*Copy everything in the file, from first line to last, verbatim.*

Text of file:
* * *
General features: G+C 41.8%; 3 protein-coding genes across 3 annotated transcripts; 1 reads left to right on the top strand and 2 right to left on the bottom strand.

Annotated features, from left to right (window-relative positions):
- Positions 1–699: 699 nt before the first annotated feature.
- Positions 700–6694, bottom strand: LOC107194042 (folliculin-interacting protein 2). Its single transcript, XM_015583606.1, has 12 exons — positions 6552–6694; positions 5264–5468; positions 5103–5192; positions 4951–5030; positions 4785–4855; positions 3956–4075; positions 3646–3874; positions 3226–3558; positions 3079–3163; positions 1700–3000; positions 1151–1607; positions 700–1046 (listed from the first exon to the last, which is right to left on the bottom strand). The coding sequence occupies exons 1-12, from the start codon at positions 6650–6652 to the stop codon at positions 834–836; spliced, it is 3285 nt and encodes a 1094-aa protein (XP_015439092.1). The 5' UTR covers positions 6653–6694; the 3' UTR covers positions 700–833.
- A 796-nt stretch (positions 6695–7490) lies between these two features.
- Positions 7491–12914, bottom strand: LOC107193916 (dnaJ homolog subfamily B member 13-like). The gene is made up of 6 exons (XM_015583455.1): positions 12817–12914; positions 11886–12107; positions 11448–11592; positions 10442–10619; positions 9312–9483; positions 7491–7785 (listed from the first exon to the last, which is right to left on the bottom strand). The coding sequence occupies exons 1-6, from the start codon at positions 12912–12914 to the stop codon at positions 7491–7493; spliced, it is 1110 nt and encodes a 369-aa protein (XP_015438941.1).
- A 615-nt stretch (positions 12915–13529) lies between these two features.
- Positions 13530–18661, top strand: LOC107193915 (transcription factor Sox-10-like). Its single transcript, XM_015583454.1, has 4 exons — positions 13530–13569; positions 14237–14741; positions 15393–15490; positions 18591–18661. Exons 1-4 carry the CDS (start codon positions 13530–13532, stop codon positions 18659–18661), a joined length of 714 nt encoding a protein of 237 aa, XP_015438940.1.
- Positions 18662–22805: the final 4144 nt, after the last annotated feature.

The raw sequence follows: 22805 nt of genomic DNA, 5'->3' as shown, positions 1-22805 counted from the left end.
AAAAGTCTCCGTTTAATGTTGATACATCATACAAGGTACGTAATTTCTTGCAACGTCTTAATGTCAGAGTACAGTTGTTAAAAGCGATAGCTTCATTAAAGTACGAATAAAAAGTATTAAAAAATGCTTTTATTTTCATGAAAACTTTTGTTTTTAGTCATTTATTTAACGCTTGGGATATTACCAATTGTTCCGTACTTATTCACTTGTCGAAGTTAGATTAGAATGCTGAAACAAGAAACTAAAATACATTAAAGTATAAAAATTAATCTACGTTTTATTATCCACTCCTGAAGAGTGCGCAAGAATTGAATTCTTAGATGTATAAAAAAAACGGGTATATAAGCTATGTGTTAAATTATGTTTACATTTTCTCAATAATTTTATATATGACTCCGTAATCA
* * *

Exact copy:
General features: G+C 41.8%; 3 protein-coding genes across 3 annotated transcripts; 1 reads left to right on the top strand and 2 right to left on the bottom strand.

Annotated features, from left to right (window-relative positions):
- Positions 1–699: 699 nt before the first annotated feature.
- Positions 700–6694, bottom strand: LOC107194042 (folliculin-interacting protein 2). Its single transcript, XM_015583606.1, has 12 exons — positions 6552–6694; positions 5264–5468; positions 5103–5192; positions 4951–5030; positions 4785–4855; positions 3956–4075; positions 3646–3874; positions 3226–3558; positions 3079–3163; positions 1700–3000; positions 1151–1607; positions 700–1046 (listed from the first exon to the last, which is right to left on the bottom strand). The coding sequence occupies exons 1-12, from the start codon at positions 6650–6652 to the stop codon at positions 834–836; spliced, it is 3285 nt and encodes a 1094-aa protein (XP_015439092.1). The 5' UTR covers positions 6653–6694; the 3' UTR covers positions 700–833.
- A 796-nt stretch (positions 6695–7490) lies between these two features.
- Positions 7491–12914, bottom strand: LOC107193916 (dnaJ homolog subfamily B member 13-like). The gene is made up of 6 exons (XM_015583455.1): positions 12817–12914; positions 11886–12107; positions 11448–11592; positions 10442–10619; positions 9312–9483; positions 7491–7785 (listed from the first exon to the last, which is right to left on the bottom strand). The coding sequence occupies exons 1-6, from the start codon at positions 12912–12914 to the stop codon at positions 7491–7493; spliced, it is 1110 nt and encodes a 369-aa protein (XP_015438941.1).
- A 615-nt stretch (positions 12915–13529) lies between these two features.
- Positions 13530–18661, top strand: LOC107193915 (transcription factor Sox-10-like). Its single transcript, XM_015583454.1, has 4 exons — positions 13530–13569; positions 14237–14741; positions 15393–15490; positions 18591–18661. Exons 1-4 carry the CDS (start codon positions 13530–13532, stop codon positions 18659–18661), a joined length of 714 nt encoding a protein of 237 aa, XP_015438940.1.
- Positions 18662–22805: the final 4144 nt, after the last annotated feature.

The raw sequence follows: 22805 nt of genomic DNA, 5'->3' as shown, positions 1-22805 counted from the left end.
AAAAGTCTCCGTTTAATGTTGATACATCATACAAGGTACGTAATTTCTTGCAACGTCTTAATGTCAGAGTACAGTTGTTAAAAGCGATAGCTTCATTAAAGTACGAATAAAAAGTATTAAAAAATGCTTTTATTTTCATGAAAACTTTTGTTTTTAGTCATTTATTTAACGCTTGGGATATTACCAATTGTTCCGTACTTATTCACTTGTCGAAGTTAGATTAGAATGCTGAAACAAGAAACTAAAATACATTAAAGTATAAAAATTAATCTACGTTTTATTATCCACTCCTGAAGAGTGCGCAAGAATTGAATTCTTAGATGTATAAAAAAAACGGGTATATAAGCTATGTGTTAAATTATGTTTACATTTTCTCAATAATTTTATATATGACTCCGTAATCA